1949 ● Tommy Caldwell → Founding member and bassist for Southern rock The Marshall Tucker Band, “Heard It In A Love Song” (#14, 1977), died in a car crash on 4/28/1980
1953 ● Michael J. Mullins → Vocals for Brit dance-pop band Modern Romance, “Can You Move” (Dance/Club #2, 1981) and “Best Years Of Our Lives” (UK #4, 1982)
1954 ● Dennis Stratton → Guitarist for Brit heavy metal Iron Maiden, “Flight Of Icarus” (Mainstream Rock #8, 1983)
1960 ● Demetra Plakas → Drummer for all-girl post-punk/grunge band L7, “Pretend We’re Dead” (Alt Rock #8, 1992)
1962 ● Steve “Silk” Hurley → Club DJ, pioneering Chicago house-music producer, songwriter, and four time Grammy Award-nominee, “Work It Out” (Dance #3, 1989), two time Remixer of the Year (1999 and 2000) and Best Remixed Recording (2002 and 2003),
1969 ● Scarface (Brad Jordan) → Rapper and songwriter in gangsta/horror-rap trio Geto Boys, “Mind Playing Tricks On Me” (#23, 1991), then Dirty South solo rap career, “Smile” (#12, Rap #2, 1997)
1969 ● Sandy “Pepa” Denton → Vocals in female hip hop trio Salt-N-Pepa, “Let’s Talk About Sex” (#13, 1991)
1970 ● Susan Tedeschi → Electric blues and soul guitarist with roots in gospel, singer, songwriter and bandleader with multiple Grammy nominations, frontwoman for the Susan Tedeschi Band and, in collaboration with her husband Derek Trucks, Soul Stew Revival and the Tedeschi Trucks Band, solo with multiple albums, including Back To The River (Blues Albums #1, 2008)
1973 ● Nick Lachey → Lead vocals in adult contemporary/sweet soul boy band 98 Degrees, “Give Me Just One Night (Una Noche)” (#2, 2000)
1977 ● Sisqó (Mark Andrews) → R&B/urban soul and hip hop bad boy with Dru Hill, “How Deep Is Your Love” (#3, 1998), then solo, “Thong Song” (#3, 2000)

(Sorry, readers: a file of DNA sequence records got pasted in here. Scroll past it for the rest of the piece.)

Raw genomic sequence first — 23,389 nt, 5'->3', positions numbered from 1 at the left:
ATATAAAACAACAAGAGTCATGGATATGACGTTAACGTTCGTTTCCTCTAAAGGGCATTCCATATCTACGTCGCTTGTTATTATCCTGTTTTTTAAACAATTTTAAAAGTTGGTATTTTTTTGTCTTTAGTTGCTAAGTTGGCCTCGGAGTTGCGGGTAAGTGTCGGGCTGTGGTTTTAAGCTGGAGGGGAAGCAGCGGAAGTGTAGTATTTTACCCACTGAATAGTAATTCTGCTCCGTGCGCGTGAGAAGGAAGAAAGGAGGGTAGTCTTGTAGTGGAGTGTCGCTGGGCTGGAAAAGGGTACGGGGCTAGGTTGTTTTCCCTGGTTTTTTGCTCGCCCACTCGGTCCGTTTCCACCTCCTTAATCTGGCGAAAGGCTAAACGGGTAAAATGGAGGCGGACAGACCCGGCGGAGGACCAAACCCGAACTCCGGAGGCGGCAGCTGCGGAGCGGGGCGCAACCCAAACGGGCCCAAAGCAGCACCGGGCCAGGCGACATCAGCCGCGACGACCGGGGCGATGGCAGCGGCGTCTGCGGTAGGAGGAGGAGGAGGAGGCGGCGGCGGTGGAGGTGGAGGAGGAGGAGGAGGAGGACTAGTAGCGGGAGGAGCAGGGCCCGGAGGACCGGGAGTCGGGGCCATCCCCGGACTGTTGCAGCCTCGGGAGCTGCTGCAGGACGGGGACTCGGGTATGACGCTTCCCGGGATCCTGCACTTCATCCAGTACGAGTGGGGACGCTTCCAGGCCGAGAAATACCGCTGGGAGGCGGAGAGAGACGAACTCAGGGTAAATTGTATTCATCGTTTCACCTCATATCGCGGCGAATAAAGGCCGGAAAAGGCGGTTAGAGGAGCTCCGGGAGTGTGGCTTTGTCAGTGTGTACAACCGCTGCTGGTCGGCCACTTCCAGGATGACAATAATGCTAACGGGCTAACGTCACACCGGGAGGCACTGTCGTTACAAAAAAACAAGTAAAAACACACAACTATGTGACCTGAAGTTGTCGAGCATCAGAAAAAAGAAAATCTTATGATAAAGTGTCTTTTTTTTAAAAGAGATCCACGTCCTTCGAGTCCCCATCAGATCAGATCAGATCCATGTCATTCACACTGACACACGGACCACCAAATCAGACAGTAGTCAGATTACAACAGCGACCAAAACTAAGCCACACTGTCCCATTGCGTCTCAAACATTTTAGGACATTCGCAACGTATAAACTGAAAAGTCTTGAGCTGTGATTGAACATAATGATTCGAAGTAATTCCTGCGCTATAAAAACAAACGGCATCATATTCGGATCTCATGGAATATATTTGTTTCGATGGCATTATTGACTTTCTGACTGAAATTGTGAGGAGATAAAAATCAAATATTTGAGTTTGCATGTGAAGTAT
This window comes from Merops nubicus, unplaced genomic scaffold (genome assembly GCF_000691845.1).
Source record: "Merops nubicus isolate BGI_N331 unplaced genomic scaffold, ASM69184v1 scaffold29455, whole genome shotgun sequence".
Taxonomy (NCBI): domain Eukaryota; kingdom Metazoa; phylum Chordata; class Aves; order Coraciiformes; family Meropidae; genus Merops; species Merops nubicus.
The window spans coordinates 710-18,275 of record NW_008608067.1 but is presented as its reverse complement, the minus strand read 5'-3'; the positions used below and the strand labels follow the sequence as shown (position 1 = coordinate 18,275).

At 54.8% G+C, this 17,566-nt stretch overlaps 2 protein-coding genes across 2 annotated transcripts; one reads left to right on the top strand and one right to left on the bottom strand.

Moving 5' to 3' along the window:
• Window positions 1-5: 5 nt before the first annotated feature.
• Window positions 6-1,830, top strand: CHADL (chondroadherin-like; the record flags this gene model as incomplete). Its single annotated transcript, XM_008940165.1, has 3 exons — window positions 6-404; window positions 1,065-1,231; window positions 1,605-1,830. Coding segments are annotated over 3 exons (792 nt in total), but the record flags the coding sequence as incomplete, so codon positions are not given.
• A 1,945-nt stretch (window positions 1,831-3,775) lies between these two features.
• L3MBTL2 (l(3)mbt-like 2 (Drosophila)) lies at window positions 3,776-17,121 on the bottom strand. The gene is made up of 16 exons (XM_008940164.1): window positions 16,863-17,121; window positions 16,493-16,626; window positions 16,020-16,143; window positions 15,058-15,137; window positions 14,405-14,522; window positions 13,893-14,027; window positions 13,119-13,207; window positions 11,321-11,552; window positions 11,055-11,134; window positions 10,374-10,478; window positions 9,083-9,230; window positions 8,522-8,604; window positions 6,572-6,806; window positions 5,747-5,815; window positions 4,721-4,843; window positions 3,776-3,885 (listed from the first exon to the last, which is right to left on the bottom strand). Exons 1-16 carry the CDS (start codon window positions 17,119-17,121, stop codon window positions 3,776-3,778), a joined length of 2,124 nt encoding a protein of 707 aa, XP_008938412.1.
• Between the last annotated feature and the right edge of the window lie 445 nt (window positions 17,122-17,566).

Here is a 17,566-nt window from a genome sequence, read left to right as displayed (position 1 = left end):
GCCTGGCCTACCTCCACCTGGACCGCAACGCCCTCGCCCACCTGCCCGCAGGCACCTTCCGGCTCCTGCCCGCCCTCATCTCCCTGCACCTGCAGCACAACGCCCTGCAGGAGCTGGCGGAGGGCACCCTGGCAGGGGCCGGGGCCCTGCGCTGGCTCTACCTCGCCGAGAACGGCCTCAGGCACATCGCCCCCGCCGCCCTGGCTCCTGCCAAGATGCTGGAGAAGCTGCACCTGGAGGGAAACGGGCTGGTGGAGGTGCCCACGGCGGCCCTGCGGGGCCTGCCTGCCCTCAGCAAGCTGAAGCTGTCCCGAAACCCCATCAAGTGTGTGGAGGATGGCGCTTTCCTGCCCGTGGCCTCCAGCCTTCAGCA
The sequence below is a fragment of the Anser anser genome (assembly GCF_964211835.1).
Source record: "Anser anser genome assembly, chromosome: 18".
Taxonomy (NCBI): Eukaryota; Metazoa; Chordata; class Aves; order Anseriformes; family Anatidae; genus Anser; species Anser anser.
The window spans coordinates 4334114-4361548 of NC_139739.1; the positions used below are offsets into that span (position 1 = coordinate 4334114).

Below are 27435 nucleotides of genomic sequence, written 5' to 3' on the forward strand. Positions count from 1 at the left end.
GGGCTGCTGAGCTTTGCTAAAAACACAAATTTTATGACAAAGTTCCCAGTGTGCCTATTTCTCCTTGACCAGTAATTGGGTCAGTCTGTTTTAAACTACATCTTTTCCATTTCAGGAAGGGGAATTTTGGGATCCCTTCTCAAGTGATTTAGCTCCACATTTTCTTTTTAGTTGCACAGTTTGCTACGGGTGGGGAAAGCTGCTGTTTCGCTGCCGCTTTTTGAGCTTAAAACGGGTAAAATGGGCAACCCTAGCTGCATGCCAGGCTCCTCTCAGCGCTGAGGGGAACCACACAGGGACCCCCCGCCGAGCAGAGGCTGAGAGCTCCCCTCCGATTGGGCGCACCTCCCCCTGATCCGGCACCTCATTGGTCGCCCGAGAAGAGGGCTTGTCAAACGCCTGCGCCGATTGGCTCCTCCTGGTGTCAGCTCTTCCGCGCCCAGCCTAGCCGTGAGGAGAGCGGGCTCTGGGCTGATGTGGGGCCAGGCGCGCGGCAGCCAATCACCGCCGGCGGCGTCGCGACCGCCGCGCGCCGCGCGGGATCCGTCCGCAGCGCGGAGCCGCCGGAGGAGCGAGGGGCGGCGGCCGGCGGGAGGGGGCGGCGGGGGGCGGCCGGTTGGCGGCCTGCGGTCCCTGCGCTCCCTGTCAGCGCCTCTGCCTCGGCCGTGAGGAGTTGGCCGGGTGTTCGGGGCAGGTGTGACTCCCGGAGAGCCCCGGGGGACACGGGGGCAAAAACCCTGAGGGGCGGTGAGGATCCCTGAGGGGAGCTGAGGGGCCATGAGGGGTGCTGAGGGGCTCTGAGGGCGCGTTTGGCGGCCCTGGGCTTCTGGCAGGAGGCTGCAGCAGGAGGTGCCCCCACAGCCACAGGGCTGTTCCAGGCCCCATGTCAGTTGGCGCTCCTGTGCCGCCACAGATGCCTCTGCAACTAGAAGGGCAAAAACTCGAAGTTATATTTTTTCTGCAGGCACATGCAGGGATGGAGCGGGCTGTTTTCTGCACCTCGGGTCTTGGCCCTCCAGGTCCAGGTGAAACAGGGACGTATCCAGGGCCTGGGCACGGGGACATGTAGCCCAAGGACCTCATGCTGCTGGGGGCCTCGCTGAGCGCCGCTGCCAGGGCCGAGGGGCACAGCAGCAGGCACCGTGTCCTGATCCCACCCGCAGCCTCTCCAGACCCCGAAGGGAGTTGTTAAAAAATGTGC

1984 ● Delta Goodrem → Australian TV actress (Nina Tucker in soap opera Neighbours) and pop singer, “Lost Without You” (Adult Contemporary #18, Australia #1, 2005) plus six other Australian #1 singles

Nov 10

1940 ● David Edward “Screaming Lord” Sutch → Brit comedy-rock bandleader and solo artist, “Jack The Ripper” (1963), wannabe politician and leader of The Official Monster Raving Loony Party, fought in numerous parliamentary elections without winning, committed suicide on 6/16/1999
1941 ● Kyu Sakamoto (Hisashi Oshima) → Japanese pop star with the one hit wonder “Sukiyaki” (#1, 1963), the first US #1 by a Japanese artist, died in a commercial plane crash on 8/12/1985
1944 ● Tim Rice → Multiple award-winning film, theater and Broadway lyricist and producer, collaborated with Andrew Lloyd Webber on Jesus Christ Superstar (1970) and with Elton John on The Lion King (1994), among many other shows
1947 ● Glen Buxton → Founder and guitarist for glam-rock/metal Alice Cooper band, co-wrote “School’s Out” (#7, 1972), died of pneumonia on 10/19/1997